Degree Granting Department
Psychological and Social Foundations
Kelly A. Powell-Smith, Ph.D.
Michael J. Curtis, Ph.D.
Donald Kincaid, Ed.D.
John Ferron, Ph.D.
Autism spectrum disorders, Social skills training, Communication, Peer interaction, Visual supports
The purpose of this study was to investigate the effects of individualized video-modeled Social Story interventions on the social communication skills of three children with High Functioning Autism/Aspergers Syndrome (HFA/AS). Using a multiple-baseline across participants design, video-modeled Social Stories were implemented and direct observations of the participants identified target behaviors were collected two times per week during unstructured school activities (e.g., recess). Overall, data demonstrated that video modeled Social Stories were effective for improving the rates of social communication for the participants, though modifications to allow access to social reinforcement was needed in two cases. In addition, all three participants demonstrated maintenance of skills at a two-week follow-up. However, generalization of skills was only observed for one participant.The present research provides no definitive claims of the effectiveness of a combined intervention for children with HFA/AS, Rather, it adds preliminary evidence that a combined intervention that teaches social communication skills and provides for a model of appropriate behavior may be a beneficial method of remediating social skill difficulties for many children and youth with HFA/AS.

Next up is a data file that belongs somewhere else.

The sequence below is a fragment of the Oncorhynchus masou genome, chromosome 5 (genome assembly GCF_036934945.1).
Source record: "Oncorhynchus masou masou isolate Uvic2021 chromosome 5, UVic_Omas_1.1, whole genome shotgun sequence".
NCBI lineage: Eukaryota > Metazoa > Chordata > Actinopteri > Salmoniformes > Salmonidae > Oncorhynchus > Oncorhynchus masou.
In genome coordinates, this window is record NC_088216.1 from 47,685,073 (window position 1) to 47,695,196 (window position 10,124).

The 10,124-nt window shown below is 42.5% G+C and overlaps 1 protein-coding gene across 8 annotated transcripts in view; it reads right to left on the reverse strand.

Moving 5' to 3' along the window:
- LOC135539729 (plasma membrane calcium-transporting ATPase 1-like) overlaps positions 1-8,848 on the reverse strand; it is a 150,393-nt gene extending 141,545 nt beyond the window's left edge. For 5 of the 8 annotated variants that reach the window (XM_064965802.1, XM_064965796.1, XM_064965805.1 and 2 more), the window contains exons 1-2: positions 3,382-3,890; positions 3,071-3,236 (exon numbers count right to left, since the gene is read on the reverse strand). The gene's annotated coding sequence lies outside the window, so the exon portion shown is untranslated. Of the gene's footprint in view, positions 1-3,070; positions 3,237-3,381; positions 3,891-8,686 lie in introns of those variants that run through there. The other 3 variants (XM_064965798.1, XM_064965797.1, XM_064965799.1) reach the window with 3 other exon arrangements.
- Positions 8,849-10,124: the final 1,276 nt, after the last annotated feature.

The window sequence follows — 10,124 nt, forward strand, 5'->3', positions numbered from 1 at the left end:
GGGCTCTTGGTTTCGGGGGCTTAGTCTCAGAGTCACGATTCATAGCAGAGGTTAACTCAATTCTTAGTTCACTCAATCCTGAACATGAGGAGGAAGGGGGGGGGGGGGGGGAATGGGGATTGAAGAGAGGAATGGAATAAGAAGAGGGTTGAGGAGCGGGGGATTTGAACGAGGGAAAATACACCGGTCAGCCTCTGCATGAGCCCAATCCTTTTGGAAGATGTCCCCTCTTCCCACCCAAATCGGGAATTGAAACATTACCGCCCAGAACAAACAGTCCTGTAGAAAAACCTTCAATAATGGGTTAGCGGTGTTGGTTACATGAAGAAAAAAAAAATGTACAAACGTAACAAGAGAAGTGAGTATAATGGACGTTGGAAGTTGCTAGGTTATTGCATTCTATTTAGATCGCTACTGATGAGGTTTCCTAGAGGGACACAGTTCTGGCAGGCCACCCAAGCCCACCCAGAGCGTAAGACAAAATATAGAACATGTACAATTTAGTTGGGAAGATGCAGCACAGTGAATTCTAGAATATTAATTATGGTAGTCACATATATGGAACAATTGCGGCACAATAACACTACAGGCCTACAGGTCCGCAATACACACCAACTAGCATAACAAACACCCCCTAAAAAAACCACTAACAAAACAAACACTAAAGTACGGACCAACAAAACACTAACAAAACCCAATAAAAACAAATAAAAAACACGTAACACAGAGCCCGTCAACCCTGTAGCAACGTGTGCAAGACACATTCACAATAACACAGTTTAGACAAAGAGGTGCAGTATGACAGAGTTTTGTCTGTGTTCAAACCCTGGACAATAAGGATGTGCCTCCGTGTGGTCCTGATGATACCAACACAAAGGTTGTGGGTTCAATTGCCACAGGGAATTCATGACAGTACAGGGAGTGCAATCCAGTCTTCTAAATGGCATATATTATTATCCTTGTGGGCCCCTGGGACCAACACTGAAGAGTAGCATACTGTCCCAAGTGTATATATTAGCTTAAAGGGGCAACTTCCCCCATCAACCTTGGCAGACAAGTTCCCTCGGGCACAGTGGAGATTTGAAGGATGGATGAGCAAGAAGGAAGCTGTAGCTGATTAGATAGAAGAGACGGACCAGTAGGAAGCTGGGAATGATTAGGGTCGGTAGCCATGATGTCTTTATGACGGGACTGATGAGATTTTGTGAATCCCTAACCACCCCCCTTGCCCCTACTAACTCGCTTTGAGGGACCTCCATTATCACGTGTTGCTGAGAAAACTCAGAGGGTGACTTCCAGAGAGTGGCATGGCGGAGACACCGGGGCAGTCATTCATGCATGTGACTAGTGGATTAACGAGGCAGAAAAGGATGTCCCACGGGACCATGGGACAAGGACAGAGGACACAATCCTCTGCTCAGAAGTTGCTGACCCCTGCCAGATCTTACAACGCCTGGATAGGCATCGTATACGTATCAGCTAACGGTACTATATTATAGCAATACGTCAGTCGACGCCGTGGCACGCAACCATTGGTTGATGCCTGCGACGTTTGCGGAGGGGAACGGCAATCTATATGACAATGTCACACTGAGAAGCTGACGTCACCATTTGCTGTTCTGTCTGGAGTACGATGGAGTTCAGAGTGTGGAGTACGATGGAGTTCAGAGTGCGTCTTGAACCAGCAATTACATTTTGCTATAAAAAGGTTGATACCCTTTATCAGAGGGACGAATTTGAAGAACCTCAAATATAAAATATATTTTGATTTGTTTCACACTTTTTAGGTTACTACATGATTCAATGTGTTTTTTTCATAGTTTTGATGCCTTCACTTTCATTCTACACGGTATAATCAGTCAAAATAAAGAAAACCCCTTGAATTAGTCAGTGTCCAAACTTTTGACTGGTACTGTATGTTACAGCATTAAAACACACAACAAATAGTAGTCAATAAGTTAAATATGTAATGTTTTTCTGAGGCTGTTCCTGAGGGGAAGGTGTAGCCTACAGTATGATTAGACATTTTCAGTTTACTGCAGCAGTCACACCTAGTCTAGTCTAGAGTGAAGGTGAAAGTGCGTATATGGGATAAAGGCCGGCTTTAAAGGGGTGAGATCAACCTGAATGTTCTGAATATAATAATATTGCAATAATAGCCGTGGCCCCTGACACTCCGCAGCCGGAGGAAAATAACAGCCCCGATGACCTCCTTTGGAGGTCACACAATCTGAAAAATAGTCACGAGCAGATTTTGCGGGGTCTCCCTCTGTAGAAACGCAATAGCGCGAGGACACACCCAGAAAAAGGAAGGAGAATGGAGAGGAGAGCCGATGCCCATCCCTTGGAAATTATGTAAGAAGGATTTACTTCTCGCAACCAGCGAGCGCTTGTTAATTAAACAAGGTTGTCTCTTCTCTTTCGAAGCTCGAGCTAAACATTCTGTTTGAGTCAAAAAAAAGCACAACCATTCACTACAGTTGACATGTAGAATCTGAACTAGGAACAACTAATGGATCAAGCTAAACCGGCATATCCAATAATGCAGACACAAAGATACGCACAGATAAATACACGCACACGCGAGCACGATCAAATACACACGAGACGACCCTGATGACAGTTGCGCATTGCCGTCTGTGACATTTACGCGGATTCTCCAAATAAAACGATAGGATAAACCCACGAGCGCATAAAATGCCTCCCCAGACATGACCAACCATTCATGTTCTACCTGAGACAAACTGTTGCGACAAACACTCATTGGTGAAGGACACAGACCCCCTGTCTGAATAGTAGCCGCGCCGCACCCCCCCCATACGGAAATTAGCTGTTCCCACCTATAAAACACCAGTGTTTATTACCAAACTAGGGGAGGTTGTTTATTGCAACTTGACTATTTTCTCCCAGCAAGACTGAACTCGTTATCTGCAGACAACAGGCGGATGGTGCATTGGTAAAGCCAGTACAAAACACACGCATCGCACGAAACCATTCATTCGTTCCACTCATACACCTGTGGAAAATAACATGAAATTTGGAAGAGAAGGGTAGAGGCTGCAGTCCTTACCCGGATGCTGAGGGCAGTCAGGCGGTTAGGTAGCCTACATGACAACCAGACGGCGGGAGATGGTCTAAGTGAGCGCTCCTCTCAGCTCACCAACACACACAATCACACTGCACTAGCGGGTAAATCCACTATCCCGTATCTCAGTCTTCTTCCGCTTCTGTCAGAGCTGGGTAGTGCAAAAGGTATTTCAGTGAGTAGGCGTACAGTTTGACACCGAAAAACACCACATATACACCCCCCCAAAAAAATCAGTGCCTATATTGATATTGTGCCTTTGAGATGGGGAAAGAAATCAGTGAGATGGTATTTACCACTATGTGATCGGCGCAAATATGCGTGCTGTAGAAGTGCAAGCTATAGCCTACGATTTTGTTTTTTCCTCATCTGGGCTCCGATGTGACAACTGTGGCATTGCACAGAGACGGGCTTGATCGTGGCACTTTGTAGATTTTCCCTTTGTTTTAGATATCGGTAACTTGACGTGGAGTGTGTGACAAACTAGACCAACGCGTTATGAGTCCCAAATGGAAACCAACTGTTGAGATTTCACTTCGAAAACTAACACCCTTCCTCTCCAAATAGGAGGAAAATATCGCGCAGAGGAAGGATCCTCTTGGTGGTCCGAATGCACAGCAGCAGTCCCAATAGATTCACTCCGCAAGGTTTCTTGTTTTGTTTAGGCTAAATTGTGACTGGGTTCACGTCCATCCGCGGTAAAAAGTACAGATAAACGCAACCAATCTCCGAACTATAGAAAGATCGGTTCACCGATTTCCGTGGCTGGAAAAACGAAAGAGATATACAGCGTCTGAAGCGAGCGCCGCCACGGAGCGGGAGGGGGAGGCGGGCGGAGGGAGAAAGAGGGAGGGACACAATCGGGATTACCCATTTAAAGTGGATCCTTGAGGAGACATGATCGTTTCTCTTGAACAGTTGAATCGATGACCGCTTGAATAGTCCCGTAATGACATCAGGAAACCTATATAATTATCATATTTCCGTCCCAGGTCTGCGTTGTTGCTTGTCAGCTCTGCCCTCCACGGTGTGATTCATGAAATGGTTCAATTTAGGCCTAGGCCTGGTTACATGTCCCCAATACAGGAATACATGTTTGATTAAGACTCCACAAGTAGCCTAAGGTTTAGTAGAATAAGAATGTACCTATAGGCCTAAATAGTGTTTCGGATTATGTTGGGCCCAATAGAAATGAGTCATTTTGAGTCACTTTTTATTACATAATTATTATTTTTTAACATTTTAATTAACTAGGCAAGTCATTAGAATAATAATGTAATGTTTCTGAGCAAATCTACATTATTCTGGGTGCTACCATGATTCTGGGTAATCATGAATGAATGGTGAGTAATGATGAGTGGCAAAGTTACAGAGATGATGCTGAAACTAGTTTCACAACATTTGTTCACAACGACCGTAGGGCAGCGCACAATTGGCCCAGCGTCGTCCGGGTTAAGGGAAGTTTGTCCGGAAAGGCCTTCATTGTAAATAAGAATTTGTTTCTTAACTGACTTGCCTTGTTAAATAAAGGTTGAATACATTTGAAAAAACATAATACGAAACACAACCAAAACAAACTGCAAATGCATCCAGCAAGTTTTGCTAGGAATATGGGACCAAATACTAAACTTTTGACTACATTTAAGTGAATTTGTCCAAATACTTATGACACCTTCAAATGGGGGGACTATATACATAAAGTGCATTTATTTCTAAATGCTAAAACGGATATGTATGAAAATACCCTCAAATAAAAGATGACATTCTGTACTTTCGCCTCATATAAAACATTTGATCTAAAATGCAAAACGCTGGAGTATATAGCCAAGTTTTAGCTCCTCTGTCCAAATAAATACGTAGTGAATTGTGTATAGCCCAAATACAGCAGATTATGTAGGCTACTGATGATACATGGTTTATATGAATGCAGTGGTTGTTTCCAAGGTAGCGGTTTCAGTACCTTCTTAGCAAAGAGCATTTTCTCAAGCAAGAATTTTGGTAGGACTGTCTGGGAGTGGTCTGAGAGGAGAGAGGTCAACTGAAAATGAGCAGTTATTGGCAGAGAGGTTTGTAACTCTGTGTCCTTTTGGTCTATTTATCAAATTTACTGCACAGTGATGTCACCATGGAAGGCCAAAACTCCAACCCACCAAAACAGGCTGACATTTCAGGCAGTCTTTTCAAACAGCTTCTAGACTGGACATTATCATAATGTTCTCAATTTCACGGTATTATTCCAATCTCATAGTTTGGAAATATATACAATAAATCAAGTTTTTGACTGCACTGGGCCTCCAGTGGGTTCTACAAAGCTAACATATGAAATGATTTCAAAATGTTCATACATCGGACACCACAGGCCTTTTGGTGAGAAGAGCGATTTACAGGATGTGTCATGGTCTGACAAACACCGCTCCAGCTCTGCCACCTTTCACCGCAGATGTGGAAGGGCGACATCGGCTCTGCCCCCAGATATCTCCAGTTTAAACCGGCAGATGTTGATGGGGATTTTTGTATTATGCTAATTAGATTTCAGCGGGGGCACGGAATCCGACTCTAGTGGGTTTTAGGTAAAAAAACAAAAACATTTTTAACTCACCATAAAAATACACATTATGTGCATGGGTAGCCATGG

Scholar Commons Citation
Sansosti, Frank J., "Using Video Modeled Social Stories to Increase the Social Communication Skills of Children with High Functioning Autism/Asperger’s Syndrome" (2005). Graduate Theses and Dissertations.